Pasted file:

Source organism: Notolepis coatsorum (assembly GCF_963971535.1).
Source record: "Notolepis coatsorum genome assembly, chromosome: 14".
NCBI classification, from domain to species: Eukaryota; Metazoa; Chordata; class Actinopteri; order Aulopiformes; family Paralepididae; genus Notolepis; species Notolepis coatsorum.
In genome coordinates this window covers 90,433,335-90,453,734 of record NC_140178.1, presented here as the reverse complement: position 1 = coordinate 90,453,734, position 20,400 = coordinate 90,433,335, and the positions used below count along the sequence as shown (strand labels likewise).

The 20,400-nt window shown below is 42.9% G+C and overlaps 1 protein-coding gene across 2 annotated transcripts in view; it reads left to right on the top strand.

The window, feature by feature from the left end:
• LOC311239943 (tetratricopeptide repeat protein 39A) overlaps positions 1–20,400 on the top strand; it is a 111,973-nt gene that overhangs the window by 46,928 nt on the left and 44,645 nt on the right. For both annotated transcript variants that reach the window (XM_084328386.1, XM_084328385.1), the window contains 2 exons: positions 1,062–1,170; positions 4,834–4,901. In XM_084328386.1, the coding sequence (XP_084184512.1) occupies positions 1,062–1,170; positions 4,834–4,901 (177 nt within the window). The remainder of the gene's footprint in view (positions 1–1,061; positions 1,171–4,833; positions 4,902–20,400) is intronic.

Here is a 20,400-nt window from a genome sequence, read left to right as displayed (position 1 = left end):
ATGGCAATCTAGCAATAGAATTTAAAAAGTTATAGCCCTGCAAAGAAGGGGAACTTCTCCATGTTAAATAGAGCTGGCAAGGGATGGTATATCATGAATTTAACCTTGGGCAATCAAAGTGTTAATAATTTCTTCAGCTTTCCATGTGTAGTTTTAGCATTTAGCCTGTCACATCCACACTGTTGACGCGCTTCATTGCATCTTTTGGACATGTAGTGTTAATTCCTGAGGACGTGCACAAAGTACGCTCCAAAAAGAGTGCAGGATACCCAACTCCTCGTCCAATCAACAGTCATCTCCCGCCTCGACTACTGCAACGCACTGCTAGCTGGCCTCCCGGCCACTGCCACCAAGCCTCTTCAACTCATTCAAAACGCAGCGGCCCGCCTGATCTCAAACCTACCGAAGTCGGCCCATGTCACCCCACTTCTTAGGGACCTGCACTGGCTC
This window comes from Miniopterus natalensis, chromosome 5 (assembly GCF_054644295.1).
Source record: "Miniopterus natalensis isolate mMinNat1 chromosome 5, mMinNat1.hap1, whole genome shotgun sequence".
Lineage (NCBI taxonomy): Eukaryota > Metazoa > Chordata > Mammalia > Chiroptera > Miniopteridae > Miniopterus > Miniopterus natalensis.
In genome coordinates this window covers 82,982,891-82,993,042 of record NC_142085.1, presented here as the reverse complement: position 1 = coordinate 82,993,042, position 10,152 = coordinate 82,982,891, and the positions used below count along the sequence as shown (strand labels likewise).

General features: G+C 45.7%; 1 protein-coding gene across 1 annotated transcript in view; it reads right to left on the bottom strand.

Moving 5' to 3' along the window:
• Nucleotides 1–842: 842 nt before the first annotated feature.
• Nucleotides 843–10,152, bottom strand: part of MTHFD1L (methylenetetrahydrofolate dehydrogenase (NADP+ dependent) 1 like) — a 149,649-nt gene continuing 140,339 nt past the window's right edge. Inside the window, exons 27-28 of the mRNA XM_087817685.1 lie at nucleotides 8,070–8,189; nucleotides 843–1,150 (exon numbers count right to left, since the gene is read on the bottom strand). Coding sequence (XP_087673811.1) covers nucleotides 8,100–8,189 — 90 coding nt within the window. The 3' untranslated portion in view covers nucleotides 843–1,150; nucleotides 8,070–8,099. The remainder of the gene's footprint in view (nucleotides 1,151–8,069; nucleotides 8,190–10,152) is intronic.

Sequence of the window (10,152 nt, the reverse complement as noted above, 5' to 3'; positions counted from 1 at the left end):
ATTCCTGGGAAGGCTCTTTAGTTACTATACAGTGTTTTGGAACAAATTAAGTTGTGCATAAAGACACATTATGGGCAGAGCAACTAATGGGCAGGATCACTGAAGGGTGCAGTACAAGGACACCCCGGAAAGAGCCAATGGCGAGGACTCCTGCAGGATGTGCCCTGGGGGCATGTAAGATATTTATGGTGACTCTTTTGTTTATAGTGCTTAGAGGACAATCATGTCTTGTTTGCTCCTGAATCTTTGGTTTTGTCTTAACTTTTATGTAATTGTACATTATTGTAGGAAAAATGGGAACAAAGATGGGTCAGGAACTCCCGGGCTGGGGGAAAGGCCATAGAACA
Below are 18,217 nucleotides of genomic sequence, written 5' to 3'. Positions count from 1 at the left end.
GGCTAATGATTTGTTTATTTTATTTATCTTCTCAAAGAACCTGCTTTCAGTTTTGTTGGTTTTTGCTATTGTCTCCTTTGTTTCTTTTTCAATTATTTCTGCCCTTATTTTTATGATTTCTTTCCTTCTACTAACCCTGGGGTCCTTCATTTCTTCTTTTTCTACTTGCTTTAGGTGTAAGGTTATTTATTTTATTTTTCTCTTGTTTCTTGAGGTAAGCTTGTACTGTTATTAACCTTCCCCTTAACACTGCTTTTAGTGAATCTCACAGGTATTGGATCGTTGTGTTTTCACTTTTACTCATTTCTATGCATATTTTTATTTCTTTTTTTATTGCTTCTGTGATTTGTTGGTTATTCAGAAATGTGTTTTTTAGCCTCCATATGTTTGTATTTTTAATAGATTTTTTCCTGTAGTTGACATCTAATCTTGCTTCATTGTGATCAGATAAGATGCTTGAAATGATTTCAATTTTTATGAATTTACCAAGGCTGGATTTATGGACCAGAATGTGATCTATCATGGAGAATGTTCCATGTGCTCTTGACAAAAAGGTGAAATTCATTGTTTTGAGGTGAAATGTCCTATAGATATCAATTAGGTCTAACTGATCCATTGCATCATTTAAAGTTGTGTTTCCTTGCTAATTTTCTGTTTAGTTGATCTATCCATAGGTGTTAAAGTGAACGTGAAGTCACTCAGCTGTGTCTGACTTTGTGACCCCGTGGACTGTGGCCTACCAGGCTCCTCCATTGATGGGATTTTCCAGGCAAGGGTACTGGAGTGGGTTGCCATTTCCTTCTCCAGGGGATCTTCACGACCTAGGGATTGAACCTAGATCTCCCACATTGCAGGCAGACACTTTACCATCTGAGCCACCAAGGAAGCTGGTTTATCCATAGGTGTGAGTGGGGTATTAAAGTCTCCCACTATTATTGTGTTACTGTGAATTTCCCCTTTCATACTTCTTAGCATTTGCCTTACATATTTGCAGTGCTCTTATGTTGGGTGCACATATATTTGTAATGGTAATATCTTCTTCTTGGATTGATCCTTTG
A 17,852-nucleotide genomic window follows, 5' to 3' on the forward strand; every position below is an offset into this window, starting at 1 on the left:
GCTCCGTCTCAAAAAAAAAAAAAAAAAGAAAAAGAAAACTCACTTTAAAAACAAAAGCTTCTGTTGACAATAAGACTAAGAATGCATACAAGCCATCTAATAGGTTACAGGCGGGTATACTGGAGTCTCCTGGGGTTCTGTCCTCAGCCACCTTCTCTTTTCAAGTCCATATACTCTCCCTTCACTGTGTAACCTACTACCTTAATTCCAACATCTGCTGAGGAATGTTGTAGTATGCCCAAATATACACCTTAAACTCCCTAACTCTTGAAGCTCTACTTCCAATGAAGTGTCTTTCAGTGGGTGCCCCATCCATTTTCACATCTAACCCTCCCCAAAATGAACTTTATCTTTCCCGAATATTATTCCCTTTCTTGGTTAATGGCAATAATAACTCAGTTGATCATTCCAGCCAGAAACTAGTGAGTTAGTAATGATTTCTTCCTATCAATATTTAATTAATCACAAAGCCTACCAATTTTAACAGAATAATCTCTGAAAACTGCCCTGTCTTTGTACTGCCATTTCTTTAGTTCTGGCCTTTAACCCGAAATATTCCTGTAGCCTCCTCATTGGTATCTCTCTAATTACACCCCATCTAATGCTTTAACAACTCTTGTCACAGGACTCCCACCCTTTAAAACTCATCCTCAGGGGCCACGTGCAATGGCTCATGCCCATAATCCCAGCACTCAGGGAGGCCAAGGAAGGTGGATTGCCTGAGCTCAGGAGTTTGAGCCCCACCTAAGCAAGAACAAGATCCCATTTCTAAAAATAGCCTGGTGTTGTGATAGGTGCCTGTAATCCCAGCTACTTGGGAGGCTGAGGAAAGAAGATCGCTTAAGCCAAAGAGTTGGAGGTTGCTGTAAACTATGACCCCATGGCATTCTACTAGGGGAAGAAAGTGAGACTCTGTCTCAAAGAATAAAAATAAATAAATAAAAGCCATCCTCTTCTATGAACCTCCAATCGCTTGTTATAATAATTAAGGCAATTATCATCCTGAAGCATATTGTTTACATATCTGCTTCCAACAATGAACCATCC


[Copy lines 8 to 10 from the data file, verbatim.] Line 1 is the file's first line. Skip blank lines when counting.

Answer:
Here is a 20,400-nt window from a genome sequence, read left to right as displayed (position 1 = left end):
ATGGCAATCTAGCAATAGAATTTAAAAAGTTATAGCCCTGCAAAGAAGGGGAACTTCTCCATGTTAAATAGAGCTGGCAAGGGATGGTATATCATGAATTTAACCTTGGGCAATCAAAGTGTTAATAATTTCTTCAGCTTTCCATGTGTAGTTTTAGCATTTAGCCTGTCACATCCACACTGTTGACGCGCTTCATTGCATCTTTTGGACATGTAGTGTTAATTCCTGAGGACGTGCACAAAGTACGCTCCAAAAAGAGTGCAGGATACCCAACTCCTCGTCCAATCAACAGTCATCTCCCGCCTCGACTACTGCAACGCACTGCTAGCTGGCCTCCCGGCCACTGCCACCAAGCCTCTTCAACTCATTCAAAACGCAGCGGCCCGCCTGATCTCAAACCTACCGAAGTCGGCCCATGTCACCCCACTTCTTAGGGACCTGCACTGGCTC
This window comes from Miniopterus natalensis, chromosome 5 (assembly GCF_054644295.1).